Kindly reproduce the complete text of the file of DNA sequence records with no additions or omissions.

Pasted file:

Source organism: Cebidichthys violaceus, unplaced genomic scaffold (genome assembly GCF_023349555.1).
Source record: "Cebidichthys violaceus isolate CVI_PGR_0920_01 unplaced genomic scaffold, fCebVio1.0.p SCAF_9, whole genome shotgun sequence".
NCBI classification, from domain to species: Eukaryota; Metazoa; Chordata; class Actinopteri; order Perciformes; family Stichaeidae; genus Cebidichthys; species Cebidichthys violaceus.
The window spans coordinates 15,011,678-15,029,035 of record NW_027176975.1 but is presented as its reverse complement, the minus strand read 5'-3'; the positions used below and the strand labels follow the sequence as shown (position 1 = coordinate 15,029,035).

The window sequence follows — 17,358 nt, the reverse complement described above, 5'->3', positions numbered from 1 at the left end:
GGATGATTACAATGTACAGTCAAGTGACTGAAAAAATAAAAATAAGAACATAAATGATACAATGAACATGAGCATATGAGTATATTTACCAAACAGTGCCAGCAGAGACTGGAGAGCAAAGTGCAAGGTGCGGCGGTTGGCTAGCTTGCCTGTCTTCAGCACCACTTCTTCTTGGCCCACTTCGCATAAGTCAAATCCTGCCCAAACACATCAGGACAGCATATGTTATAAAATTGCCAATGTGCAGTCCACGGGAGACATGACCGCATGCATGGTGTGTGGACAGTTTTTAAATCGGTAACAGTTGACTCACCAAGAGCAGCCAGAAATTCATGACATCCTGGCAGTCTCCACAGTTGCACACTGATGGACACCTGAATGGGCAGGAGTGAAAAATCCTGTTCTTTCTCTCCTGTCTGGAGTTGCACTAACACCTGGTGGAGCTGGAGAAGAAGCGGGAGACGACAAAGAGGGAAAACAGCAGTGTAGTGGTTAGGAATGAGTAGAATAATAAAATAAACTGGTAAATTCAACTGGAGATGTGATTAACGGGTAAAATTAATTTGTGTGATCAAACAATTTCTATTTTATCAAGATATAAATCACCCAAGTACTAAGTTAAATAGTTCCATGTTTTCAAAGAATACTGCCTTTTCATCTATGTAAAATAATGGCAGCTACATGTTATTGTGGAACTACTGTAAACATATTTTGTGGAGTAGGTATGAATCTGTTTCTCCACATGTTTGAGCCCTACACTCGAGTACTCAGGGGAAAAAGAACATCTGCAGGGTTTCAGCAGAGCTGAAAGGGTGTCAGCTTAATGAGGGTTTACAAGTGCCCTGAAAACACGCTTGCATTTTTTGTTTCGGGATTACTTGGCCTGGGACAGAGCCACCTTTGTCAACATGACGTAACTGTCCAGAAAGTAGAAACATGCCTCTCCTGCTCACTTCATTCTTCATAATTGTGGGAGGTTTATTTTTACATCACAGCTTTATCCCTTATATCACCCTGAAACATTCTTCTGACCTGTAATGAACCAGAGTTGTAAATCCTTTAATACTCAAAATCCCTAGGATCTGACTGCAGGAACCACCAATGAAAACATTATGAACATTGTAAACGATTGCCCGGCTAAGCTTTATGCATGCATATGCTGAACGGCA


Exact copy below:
Source organism: Cebidichthys violaceus, unplaced genomic scaffold (genome assembly GCF_023349555.1).
Source record: "Cebidichthys violaceus isolate CVI_PGR_0920_01 unplaced genomic scaffold, fCebVio1.0.p SCAF_9, whole genome shotgun sequence".
NCBI classification, from domain to species: Eukaryota; Metazoa; Chordata; class Actinopteri; order Perciformes; family Stichaeidae; genus Cebidichthys; species Cebidichthys violaceus.
The window spans coordinates 15,011,678-15,029,035 of record NW_027176975.1 but is presented as its reverse complement, the minus strand read 5'-3'; the positions used below and the strand labels follow the sequence as shown (position 1 = coordinate 15,029,035).

The window sequence follows — 17,358 nt, the reverse complement described above, 5'->3', positions numbered from 1 at the left end:
GGATGATTACAATGTACAGTCAAGTGACTGAAAAAATAAAAATAAGAACATAAATGATACAATGAACATGAGCATATGAGTATATTTACCAAACAGTGCCAGCAGAGACTGGAGAGCAAAGTGCAAGGTGCGGCGGTTGGCTAGCTTGCCTGTCTTCAGCACCACTTCTTCTTGGCCCACTTCGCATAAGTCAAATCCTGCCCAAACACATCAGGACAGCATATGTTATAAAATTGCCAATGTGCAGTCCACGGGAGACATGACCGCATGCATGGTGTGTGGACAGTTTTTAAATCGGTAACAGTTGACTCACCAAGAGCAGCCAGAAATTCATGACATCCTGGCAGTCTCCACAGTTGCACACTGATGGACACCTGAATGGGCAGGAGTGAAAAATCCTGTTCTTTCTCTCCTGTCTGGAGTTGCACTAACACCTGGTGGAGCTGGAGAAGAAGCGGGAGACGACAAAGAGGGAAAACAGCAGTGTAGTGGTTAGGAATGAGTAGAATAATAAAATAAACTGGTAAATTCAACTGGAGATGTGATTAACGGGTAAAATTAATTTGTGTGATCAAACAATTTCTATTTTATCAAGATATAAATCACCCAAGTACTAAGTTAAATAGTTCCATGTTTTCAAAGAATACTGCCTTTTCATCTATGTAAAATAATGGCAGCTACATGTTATTGTGGAACTACTGTAAACATATTTTGTGGAGTAGGTATGAATCTGTTTCTCCACATGTTTGAGCCCTACACTCGAGTACTCAGGGGAAAAAGAACATCTGCAGGGTTTCAGCAGAGCTGAAAGGGTGTCAGCTTAATGAGGGTTTACAAGTGCCCTGAAAACACGCTTGCATTTTTTGTTTCGGGATTACTTGGCCTGGGACAGAGCCACCTTTGTCAACATGACGTAACTGTCCAGAAAGTAGAAACATGCCTCTCCTGCTCACTTCATTCTTCATAATTGTGGGAGGTTTATTTTTACATCACAGCTTTATCCCTTATATCACCCTGAAACATTCTTCTGACCTGTAATGAACCAGAGTTGTAAATCCTTTAATACTCAAAATCCCTAGGATCTGACTGCAGGAACCACCAATGAAAACATTATGAACATTGTAAACGATTGCCCGGCTAAGCTTTATGCATGCATATGCTGAACGGCA